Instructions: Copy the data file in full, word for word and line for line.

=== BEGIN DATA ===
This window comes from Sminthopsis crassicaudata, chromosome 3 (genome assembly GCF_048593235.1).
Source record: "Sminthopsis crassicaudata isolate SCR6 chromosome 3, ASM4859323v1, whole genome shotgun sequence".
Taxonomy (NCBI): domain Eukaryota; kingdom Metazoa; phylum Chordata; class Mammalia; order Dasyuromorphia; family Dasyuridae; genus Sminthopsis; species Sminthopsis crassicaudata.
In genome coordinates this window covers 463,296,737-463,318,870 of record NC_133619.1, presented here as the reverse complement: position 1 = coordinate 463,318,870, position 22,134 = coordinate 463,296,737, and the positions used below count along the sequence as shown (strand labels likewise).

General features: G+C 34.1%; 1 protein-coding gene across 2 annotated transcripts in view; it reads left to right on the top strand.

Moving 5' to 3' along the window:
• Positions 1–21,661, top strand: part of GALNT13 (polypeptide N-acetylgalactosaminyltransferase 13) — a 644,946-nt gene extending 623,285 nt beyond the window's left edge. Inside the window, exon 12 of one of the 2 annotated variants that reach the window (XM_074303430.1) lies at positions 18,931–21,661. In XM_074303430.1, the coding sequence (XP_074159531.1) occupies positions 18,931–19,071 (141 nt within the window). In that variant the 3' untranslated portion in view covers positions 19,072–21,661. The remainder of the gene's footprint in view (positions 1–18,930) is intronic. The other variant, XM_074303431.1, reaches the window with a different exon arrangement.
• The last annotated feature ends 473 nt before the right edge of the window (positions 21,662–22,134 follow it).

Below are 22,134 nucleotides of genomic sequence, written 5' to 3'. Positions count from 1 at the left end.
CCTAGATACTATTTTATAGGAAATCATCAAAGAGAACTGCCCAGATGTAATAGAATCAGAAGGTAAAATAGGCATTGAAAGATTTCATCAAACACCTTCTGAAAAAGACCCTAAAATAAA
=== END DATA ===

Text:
This window comes from Sminthopsis crassicaudata, chromosome 3 (genome assembly GCF_048593235.1).
Source record: "Sminthopsis crassicaudata isolate SCR6 chromosome 3, ASM4859323v1, whole genome shotgun sequence".
Taxonomy (NCBI): domain Eukaryota; kingdom Metazoa; phylum Chordata; class Mammalia; order Dasyuromorphia; family Dasyuridae; genus Sminthopsis; species Sminthopsis crassicaudata.
In genome coordinates this window covers 463,296,737-463,318,870 of record NC_133619.1, presented here as the reverse complement: position 1 = coordinate 463,318,870, position 22,134 = coordinate 463,296,737, and the positions used below count along the sequence as shown (strand labels likewise).

General features: G+C 34.1%; 1 protein-coding gene across 2 annotated transcripts in view; it reads left to right on the top strand.

Moving 5' to 3' along the window:
• Positions 1–21,661, top strand: part of GALNT13 (polypeptide N-acetylgalactosaminyltransferase 13) — a 644,946-nt gene extending 623,285 nt beyond the window's left edge. Inside the window, exon 12 of one of the 2 annotated variants that reach the window (XM_074303430.1) lies at positions 18,931–21,661. In XM_074303430.1, the coding sequence (XP_074159531.1) occupies positions 18,931–19,071 (141 nt within the window). In that variant the 3' untranslated portion in view covers positions 19,072–21,661. The remainder of the gene's footprint in view (positions 1–18,930) is intronic. The other variant, XM_074303431.1, reaches the window with a different exon arrangement.
• The last annotated feature ends 473 nt before the right edge of the window (positions 21,662–22,134 follow it).

Below are 22,134 nucleotides of genomic sequence, written 5' to 3'. Positions count from 1 at the left end.
CCTAGATACTATTTTATAGGAAATCATCAAAGAGAACTGCCCAGATGTAATAGAATCAGAAGGTAAAATAGGCATTGAAAGATTTCATCAAACACCTTCTGAAAAAGACCCTAAAATAAA